Reply
  10. angell51

    After a 23 day stay in hospital ( covered by my insurance) I was profoundly dismayed by the billing procedures of all. Shortly after being admitted a young man came into my room and said if I paid my $500 hospital deductible right then and there the hospital would give me a 10% discount. Fortunately I wasn’t in agony or heavily sedated so I asked him to get my wallet out of my pants and gave him my credit card.

    Once home the bills started arriving. I accumulated a shoe box full of them. I had no idea from whom or what service they had provided but it did occur to me that a person could make a pretty good living if you got the names and addresses of people admitted to hospitals and just sent them nuisance bills from say “Pyramid Laboratory Services” for $50 and see how many people paid them. If just 20% did and you sent 1000 bills out each month you could make $100,000 per year for doing nothing!

    Reply
  11. Summer

    “Ippolito called the commercial a “vague scare tactic.”

    Here’s a less vague criticism (for whoever is behind the ad or problem)…it amounts to:

    “Coming after my billing, huh? I’d hate to see something happen to that little safety net of yours…”

    Reply
  12. DonCoyote

    And just now I receive an ad on my tablet telling me to “contact Congressman Keller” (not my Congressperson) and tell him “Vote No on Rate Setting”.

    At the bottom, they are “helpfully” pushing Biden33030 http://www.stopsurprisemedicalbills.com, which of course claims to be against surprise medical bills, but has wonderful factoids like:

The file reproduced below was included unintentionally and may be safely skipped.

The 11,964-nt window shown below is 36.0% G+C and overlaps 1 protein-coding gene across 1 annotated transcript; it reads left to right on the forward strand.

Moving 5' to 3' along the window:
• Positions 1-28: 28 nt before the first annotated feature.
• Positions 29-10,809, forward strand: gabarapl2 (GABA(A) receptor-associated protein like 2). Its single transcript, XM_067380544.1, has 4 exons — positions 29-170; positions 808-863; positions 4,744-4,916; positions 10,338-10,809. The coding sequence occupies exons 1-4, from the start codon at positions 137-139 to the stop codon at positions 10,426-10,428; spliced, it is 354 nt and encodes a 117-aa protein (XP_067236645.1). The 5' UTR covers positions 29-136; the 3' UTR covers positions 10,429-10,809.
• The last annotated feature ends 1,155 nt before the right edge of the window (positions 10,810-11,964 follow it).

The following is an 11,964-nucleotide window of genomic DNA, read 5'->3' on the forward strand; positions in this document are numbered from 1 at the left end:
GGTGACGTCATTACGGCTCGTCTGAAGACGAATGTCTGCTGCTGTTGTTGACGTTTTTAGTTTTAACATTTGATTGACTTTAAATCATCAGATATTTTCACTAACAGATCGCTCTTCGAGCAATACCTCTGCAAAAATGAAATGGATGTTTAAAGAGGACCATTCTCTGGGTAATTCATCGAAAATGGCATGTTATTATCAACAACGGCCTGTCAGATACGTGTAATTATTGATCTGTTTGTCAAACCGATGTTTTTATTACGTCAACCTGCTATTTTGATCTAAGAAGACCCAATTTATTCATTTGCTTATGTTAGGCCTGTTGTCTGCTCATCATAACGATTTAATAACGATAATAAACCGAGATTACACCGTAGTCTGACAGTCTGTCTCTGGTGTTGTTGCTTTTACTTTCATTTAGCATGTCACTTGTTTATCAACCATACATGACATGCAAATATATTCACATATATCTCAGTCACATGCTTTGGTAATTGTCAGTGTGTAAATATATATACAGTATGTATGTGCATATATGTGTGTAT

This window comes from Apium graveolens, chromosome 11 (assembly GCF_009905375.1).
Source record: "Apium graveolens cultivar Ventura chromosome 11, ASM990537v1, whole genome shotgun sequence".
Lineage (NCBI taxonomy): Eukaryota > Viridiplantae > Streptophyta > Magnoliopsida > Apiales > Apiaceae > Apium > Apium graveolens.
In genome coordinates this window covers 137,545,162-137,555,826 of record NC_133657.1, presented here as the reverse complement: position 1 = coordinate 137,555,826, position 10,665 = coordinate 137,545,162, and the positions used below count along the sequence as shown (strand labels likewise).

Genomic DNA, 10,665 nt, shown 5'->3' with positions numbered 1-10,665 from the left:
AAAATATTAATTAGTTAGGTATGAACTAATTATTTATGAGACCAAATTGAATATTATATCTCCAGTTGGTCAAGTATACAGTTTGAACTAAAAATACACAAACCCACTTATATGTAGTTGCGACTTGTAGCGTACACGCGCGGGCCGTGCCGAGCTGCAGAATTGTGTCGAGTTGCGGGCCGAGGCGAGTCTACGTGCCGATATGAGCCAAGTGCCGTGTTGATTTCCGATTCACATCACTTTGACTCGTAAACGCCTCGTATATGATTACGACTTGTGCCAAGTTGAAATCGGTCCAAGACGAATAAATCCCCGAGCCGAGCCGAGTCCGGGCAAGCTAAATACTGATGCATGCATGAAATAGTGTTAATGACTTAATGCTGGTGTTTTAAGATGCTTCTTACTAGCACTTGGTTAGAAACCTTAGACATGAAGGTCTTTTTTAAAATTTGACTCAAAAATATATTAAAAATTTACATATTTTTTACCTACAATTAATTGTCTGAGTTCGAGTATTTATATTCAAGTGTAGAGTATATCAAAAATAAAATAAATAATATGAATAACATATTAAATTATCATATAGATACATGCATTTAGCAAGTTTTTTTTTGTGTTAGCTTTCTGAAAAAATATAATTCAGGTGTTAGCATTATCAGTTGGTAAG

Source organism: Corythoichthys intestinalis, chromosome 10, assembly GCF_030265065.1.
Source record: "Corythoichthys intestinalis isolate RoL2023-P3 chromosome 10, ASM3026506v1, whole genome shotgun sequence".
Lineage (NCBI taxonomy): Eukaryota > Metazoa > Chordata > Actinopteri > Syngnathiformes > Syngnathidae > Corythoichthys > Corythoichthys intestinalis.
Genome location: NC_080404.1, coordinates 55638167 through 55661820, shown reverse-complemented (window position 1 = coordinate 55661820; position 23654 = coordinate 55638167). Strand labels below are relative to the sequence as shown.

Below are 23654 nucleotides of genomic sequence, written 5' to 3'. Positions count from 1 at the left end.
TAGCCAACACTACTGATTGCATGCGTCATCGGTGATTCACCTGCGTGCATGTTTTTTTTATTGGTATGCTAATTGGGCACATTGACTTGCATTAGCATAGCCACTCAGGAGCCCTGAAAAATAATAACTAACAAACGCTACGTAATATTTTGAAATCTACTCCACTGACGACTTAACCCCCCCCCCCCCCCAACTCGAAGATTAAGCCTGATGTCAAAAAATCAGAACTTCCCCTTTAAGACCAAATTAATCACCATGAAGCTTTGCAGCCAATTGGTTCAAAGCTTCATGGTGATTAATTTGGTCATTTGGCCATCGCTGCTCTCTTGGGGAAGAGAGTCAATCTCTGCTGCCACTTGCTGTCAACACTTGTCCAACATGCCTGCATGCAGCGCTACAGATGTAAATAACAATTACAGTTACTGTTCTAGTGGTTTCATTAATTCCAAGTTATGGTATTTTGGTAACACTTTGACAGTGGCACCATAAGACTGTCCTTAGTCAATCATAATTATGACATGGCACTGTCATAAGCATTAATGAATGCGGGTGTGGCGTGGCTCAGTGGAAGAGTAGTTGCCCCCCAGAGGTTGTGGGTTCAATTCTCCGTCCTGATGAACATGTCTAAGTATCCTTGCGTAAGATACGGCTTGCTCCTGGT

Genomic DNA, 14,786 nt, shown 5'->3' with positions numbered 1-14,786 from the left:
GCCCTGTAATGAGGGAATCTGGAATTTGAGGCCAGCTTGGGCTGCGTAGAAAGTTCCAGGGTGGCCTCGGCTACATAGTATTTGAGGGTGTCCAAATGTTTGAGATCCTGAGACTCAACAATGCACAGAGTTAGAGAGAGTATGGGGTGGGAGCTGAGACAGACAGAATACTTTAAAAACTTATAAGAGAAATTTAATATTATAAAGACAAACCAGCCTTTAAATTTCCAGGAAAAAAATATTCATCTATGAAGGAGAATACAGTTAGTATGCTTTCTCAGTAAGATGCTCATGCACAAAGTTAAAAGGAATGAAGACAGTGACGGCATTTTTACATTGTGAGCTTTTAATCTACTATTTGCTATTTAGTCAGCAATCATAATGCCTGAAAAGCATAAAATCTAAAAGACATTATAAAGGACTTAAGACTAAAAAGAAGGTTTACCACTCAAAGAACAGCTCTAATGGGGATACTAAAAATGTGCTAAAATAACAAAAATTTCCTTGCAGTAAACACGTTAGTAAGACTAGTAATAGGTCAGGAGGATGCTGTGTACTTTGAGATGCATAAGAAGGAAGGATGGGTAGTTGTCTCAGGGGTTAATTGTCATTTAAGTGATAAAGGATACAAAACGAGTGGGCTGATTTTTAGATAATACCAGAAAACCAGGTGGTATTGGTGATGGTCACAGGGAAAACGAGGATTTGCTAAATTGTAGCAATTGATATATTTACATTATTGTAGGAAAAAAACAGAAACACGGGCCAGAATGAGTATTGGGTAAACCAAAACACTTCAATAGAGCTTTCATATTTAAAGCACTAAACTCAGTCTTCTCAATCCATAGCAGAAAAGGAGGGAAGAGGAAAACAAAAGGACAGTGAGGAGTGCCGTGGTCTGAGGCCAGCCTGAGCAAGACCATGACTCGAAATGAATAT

In fact, over the last five years $50 billion of capital that could have been used to improve the health system has instead been redirected to insurers’ shareholders through dividends and share repurchases.

    “…improve the health system”. So one for-profit business (hospital) wants you to be upset that another for-profit business (insurance) isn’t just giving the first business money. I’m going to need a violin constructed by and for nanobots.

    Hasn’t it been in NC/WC recently that hospitals won’t divulge the discounts they’re getting from insurers? So insurers *are* giving hospitals money, and it’s enough hospitals don’t want you to know how much, but at the same time upset it’s not more?? I don’t know if rating setting is a good answer, but the more these shady actors are trying to muddy the waters the more it looks like it might be a good piece of this puzzle.

    Reply
    1. MaroonBulldog

      Don Coyote, I think you’ve got the payment sequence reversed when say “hospitals won’t divulge the discounts they’re getting from insurers.” Hospitals give discounts to insurers, hospitals don’t get discounts from insurers. Hospitals get fees from insurers; when a hospital is in an insurer’s network, the fees the hospitals get are discounted.'”

      I suppose you meant to say “hospitals won’t divulge the discounts they are giving to insurers.” The likely reason is that the insurers, who dictate the terms of the network agreements, include a clause to prohibit the hospitals from divulging the discounts they are getting. That information would be very sensitive competitive information from the insurers point of view. But it would also divulge the fees the hospitals would charge, before the discount were applied, and the hospitals wouldn’t want that to be made public either.

      Reply
  13. Pat

    I don’t suppose trying to turn hospitals into profit centers, the demand for artificially high profits from health insurance and drugs could possibly be having the biggest detrimental., effect on ERs and rural hospitals. And that private equity and corporations scooping up doctor’s practices couldn’t possibly make it worse.

    Nah…what I am thinking, I’m sure all the efficiencies this type of consolidation although administrative heavy that they have put into the system makes that impossible./s

    Reply
  14. ewmayer

    A.k.a. a classic FUD campaign, which Wikipedia describes thusly:

    “Fear, uncertainty, and doubt (often shortened to FUD) is a disinformation strategy used in sales, marketing, public relations, politics, cults, and propaganda. FUD is generally a strategy to influence perception by disseminating negative and dubious or false information and a manifestation of the appeal to fear.”

    Reply